MigMaster 250- Smooth arc with a good touch of softness to it. Good weld puddle wetout. Light spatter producer.
                    Ironman 230 - Soft arc with a touch of agressiveness to it. Very good weld puddle wet out. Light spatter producer.


                    PM 180C



                    HH 125 EZ - impressive little fluxcore only unit

                    Comment


                    • #11
                      If I had to weld this trailer floor ,I'd use 7/32 or 3/16 dia. 6027 on the flat, do it in one pass and make some time.
                      A Big 40 has more than sufficent power to run these.
                      Out of position beads I'd make with 5/32 or 1/8 6011.
                      Mike's suggestion of not using anything larger than 1/8 is OK if you want to make multi- pass welds on the 1/2- 5/8 plate, otherwise, I'd try for single pass and, and get it done quickly.
                      7024 is also a good rod for this, but since I've not run this since 1978 or 1979,I'm not as comfortable telling you to use it.
                      If you could get a wire feeder, running flux core
                      would be the best on this project.
                      Last edited by Ed Heimbach; 02-07-2003, 01:53 AM.
                      work safe, always wear your safety glasses.


                      Edward Heimbach

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                      • #12
                        Ed...

                        I had a chance to try out some large diameter 5/32 & 3/16" electrodes. What a blast. Everyone should try them once.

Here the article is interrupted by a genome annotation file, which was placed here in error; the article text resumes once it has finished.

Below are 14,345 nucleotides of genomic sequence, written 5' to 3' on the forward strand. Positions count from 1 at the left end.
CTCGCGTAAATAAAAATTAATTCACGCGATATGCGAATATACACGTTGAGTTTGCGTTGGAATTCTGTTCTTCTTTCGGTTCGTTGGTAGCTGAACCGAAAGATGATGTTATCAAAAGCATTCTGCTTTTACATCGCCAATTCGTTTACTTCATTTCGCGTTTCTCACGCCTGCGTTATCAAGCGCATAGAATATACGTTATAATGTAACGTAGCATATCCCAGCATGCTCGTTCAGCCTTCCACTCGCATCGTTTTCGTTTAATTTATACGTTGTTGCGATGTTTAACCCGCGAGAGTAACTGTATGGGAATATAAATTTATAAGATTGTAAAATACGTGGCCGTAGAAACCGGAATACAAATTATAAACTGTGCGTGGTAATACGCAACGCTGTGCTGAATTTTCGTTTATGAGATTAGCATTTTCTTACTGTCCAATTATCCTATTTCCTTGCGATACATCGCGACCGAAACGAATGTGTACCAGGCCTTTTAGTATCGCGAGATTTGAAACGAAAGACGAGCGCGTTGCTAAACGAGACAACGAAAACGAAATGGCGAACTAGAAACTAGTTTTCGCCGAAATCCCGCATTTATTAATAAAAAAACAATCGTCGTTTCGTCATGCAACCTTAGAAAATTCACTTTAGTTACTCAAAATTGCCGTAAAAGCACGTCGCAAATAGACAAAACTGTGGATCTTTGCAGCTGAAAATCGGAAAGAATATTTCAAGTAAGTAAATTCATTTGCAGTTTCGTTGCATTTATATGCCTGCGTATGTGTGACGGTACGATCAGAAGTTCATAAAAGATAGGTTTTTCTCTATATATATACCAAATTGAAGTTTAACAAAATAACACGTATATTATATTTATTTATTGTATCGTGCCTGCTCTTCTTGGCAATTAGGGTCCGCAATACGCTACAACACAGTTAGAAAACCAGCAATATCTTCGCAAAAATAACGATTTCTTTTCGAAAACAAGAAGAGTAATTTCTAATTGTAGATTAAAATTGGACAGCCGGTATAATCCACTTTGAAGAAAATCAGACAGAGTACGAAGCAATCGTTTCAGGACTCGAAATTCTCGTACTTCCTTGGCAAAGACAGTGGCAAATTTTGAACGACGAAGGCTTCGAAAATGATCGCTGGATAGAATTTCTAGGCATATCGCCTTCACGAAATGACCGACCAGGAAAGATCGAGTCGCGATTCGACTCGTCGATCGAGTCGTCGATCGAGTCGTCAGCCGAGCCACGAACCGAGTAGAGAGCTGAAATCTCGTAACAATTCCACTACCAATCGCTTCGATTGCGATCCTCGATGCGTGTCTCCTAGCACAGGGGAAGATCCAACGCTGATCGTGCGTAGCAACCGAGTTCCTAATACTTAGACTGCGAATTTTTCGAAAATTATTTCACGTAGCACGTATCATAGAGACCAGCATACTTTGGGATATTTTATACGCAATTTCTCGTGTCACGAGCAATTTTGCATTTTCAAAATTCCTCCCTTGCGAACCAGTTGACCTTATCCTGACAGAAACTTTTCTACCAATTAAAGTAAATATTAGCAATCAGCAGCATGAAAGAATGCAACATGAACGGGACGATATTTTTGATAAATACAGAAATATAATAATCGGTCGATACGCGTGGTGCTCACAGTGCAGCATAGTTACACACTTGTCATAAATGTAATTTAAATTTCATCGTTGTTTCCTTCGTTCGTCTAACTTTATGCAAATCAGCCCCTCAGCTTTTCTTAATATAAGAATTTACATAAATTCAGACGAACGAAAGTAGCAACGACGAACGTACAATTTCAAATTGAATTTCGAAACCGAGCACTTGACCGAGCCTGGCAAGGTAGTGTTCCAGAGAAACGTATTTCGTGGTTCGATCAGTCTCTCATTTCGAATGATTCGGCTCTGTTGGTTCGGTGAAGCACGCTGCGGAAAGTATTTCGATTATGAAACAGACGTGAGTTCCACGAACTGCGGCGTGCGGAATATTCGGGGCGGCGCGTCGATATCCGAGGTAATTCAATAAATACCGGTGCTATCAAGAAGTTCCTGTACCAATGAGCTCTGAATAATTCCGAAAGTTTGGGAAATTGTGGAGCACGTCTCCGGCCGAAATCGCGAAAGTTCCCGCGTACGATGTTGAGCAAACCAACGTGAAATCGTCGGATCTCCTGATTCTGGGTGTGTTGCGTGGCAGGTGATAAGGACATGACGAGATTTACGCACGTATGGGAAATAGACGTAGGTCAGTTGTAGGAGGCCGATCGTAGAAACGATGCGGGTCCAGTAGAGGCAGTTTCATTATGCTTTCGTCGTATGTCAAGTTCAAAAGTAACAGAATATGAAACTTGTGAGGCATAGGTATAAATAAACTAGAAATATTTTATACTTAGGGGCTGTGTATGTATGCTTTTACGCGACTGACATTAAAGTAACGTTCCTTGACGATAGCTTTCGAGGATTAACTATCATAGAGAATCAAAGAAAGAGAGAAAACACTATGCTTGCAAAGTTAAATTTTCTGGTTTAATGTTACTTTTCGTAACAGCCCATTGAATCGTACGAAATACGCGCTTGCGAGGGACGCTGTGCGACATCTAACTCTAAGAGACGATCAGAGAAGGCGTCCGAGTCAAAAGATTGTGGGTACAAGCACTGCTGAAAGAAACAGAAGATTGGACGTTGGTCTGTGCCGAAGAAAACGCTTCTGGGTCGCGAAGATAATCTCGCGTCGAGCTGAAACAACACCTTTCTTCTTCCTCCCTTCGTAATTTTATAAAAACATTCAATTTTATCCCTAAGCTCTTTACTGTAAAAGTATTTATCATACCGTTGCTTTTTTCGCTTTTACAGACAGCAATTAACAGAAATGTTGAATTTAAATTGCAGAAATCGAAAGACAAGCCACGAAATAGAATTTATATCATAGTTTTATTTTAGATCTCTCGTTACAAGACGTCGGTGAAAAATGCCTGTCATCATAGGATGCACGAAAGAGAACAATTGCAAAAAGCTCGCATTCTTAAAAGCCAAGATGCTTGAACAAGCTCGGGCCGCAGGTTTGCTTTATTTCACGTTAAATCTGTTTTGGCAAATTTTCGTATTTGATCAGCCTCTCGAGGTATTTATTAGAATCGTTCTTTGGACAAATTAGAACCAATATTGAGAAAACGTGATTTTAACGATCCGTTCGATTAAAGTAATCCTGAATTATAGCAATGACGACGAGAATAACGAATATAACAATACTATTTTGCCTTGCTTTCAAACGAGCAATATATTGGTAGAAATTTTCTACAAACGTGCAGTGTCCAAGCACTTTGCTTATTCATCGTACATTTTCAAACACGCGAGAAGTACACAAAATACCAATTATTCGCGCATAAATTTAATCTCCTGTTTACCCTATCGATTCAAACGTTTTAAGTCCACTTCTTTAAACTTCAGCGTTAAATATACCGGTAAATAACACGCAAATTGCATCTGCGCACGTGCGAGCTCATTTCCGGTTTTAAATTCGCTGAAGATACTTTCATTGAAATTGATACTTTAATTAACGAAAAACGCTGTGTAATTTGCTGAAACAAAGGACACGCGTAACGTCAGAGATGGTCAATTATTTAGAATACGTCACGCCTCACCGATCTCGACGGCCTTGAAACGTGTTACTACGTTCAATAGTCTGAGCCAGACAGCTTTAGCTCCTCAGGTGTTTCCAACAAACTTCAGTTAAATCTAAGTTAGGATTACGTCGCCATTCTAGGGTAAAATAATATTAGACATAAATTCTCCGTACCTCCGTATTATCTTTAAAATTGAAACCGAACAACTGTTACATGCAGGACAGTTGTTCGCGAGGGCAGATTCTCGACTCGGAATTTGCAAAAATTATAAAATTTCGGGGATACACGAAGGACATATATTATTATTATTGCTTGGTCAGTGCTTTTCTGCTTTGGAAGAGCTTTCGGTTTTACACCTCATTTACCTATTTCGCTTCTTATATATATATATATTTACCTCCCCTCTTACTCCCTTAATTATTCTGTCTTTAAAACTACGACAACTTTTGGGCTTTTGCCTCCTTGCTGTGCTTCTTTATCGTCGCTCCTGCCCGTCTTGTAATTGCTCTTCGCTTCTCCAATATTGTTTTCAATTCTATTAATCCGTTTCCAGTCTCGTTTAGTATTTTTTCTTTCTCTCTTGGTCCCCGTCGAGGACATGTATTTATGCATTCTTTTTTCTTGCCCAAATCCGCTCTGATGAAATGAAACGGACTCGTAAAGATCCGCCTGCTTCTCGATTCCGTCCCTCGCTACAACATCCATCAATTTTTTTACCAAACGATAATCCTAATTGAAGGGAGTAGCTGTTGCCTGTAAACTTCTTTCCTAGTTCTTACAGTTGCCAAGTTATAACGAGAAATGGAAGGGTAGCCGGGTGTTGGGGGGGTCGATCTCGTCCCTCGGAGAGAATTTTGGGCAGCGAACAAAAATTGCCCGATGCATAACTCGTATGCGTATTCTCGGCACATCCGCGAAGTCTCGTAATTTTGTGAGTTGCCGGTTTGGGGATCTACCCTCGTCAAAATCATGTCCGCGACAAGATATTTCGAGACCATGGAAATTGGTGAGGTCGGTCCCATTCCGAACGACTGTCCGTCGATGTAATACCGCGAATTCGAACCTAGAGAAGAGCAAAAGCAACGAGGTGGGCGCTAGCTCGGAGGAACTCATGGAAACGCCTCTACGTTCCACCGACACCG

This was just for testing, and it was lots of fun welding 5/8 thick steel with big sticks. It amazing how much metal you can put down in pass. Those sticks are sure long too.

                        The welder just grunts a little bit more in the beginning to get started, but worked out well with no lack of power problems. Certainly heats things up quite a bit more.

                        Not working on the trailer yet. Still to cold. Just thought I'd let everyone know I'm still testing and practicing some of the suggestions.
                        Snidley :}
                        Here in the Great White North
                        Mosquitoes can't fly at 40 below

                        Comment


                        • #13
                          Snidley, Since you discovered that big sticks = big heat, one other thing you need to know is that the tendency for the steel to warp and buckle is greater when using big rods.
                          More attention should be given to joint preparation, especially having the steel tack welded in many spots to try to help contain the distortion.
                          Any of the better welding handbooks have info. on how to deal with heat distortion. With propper set-ups the tendency of the steel to pull and buckle can be used to your advantage.
                          work safe, always wear your safety glasses.


                          Edward Heimbach